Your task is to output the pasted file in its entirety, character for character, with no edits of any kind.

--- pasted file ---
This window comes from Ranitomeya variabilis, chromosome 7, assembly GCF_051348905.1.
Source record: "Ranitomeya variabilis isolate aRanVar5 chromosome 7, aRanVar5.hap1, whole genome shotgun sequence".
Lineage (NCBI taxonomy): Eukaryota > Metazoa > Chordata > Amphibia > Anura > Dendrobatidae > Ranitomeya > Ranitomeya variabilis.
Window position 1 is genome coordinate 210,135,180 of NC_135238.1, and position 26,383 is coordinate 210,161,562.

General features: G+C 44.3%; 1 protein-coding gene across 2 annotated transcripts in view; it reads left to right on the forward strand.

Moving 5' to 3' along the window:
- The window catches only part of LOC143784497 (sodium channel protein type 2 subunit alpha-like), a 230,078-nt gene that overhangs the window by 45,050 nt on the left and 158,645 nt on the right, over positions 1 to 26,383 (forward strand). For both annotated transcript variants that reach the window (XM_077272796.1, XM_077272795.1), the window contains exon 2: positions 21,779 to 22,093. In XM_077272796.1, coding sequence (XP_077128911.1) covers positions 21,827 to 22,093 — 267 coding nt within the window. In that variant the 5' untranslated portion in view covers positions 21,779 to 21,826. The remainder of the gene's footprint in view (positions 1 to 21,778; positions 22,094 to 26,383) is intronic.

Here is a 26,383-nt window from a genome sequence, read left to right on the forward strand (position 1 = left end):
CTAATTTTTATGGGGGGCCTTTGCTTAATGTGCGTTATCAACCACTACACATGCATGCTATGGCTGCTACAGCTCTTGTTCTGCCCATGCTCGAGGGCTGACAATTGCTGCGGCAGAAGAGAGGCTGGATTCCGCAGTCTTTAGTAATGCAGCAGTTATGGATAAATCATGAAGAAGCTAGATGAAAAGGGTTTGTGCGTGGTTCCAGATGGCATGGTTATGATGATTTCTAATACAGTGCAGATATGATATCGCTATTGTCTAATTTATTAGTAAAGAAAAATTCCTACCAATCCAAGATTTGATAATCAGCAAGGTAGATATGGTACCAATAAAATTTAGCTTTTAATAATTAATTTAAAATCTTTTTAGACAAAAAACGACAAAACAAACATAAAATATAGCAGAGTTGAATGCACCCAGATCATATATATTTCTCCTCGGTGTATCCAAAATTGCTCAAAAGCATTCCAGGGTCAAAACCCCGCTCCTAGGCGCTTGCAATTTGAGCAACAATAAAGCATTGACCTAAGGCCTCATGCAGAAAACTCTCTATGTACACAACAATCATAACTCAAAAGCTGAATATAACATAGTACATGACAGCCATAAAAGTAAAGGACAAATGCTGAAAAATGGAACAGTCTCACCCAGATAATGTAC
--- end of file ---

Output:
This window comes from Ranitomeya variabilis, chromosome 7, assembly GCF_051348905.1.
Source record: "Ranitomeya variabilis isolate aRanVar5 chromosome 7, aRanVar5.hap1, whole genome shotgun sequence".
Lineage (NCBI taxonomy): Eukaryota > Metazoa > Chordata > Amphibia > Anura > Dendrobatidae > Ranitomeya > Ranitomeya variabilis.
Window position 1 is genome coordinate 210,135,180 of NC_135238.1, and position 26,383 is coordinate 210,161,562.

General features: G+C 44.3%; 1 protein-coding gene across 2 annotated transcripts in view; it reads left to right on the forward strand.

Moving 5' to 3' along the window:
- The window catches only part of LOC143784497 (sodium channel protein type 2 subunit alpha-like), a 230,078-nt gene that overhangs the window by 45,050 nt on the left and 158,645 nt on the right, over positions 1 to 26,383 (forward strand). For both annotated transcript variants that reach the window (XM_077272796.1, XM_077272795.1), the window contains exon 2: positions 21,779 to 22,093. In XM_077272796.1, coding sequence (XP_077128911.1) covers positions 21,827 to 22,093 — 267 coding nt within the window. In that variant the 5' untranslated portion in view covers positions 21,779 to 21,826. The remainder of the gene's footprint in view (positions 1 to 21,778; positions 22,094 to 26,383) is intronic.

Here is a 26,383-nt window from a genome sequence, read left to right on the forward strand (position 1 = left end):
CTAATTTTTATGGGGGGCCTTTGCTTAATGTGCGTTATCAACCACTACACATGCATGCTATGGCTGCTACAGCTCTTGTTCTGCCCATGCTCGAGGGCTGACAATTGCTGCGGCAGAAGAGAGGCTGGATTCCGCAGTCTTTAGTAATGCAGCAGTTATGGATAAATCATGAAGAAGCTAGATGAAAAGGGTTTGTGCGTGGTTCCAGATGGCATGGTTATGATGATTTCTAATACAGTGCAGATATGATATCGCTATTGTCTAATTTATTAGTAAAGAAAAATTCCTACCAATCCAAGATTTGATAATCAGCAAGGTAGATATGGTACCAATAAAATTTAGCTTTTAATAATTAATTTAAAATCTTTTTAGACAAAAAACGACAAAACAAACATAAAATATAGCAGAGTTGAATGCACCCAGATCATATATATTTCTCCTCGGTGTATCCAAAATTGCTCAAAAGCATTCCAGGGTCAAAACCCCGCTCCTAGGCGCTTGCAATTTGAGCAACAATAAAGCATTGACCTAAGGCCTCATGCAGAAAACTCTCTATGTACACAACAATCATAACTCAAAAGCTGAATATAACATAGTACATGACAGCCATAAAAGTAAAGGACAAATGCTGAAAAATGGAACAGTCTCACCCAGATAATGTAC